Rock The River Looks For Your Vote With Entertainment
There's a big effort to get your vote for River Development. It's "Rock the River" and News on 6 anchor Latoya Silmon reports there were bands, free food and drink, but mostly this was a party with a purpose.
The vote is October 9th and many young professionals were out to help those undecided. Tulsa's Young Professionals played host to dozens of Tulsans on Thursday night all in hopes to get voter's in tune with the river tax.
"We have this incredible river here. We're a cool city, we need to develop it and attract more young professionals to the area," said Event Organizer Marnie Ducato. "The more young professionals, the more jobs we'll have, and the more we can increase our tax base, the less we'll have to increase in the future."
Tulsa's Mayor Kathy Taylor stopped by to echo the same. She says it will pump millions of dollars into the economy and create thousands of jobs. For this crowd, a 4/10ths of a penny sales tax sounded like a good investment.
"I just recently moved here," said new Tulsa resident Trey Hickson. "And I think it's a pretty attractive feature, but it could be improved."
Risha Grant, of the Tulsa Young Professionals, agrees, "Tulsa, a lot of times it's hard to find things to do so having the river available and the development they have planned will be great."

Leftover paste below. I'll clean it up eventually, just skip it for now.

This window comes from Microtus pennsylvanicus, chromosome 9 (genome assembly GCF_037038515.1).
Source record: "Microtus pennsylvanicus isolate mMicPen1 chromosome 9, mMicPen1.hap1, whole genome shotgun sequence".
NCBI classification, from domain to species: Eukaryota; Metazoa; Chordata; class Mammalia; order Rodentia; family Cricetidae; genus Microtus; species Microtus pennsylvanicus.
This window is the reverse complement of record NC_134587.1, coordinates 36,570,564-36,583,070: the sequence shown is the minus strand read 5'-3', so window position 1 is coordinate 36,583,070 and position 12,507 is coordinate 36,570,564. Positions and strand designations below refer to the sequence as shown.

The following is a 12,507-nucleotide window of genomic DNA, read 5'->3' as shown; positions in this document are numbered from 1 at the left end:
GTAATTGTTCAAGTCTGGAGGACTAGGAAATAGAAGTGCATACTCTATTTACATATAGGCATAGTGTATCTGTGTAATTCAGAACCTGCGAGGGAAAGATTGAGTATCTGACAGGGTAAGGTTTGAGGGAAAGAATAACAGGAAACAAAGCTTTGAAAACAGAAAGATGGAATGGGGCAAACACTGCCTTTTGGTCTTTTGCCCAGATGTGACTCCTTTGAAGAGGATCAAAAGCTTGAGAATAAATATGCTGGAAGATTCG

Samantha Estes lives in Bixby and think it could help the entire area.
"Living in Bixby, I've seen how Jenks has optimized their river resources so I think it's a good idea to extend it throughout the river," she said.
Those on the ‘yes' side aren't surprised with a lot of positive response, but they say the push to get young people to the polls may not be so easy.
"Our demographic, 40 and under, are the most likely to be supportive of the project," proclaims Ducato. "But there also the least likely to vote so we're trying to change that paradigm and get many people as we can out the polls."
It's too late to register for the October 9th election. Thursday was the final chance. Broken Arrow, Owasso, and North Tulsa have come out against the tax. So we'll see next month if the "Rock the River" really rocked or hit a sour note.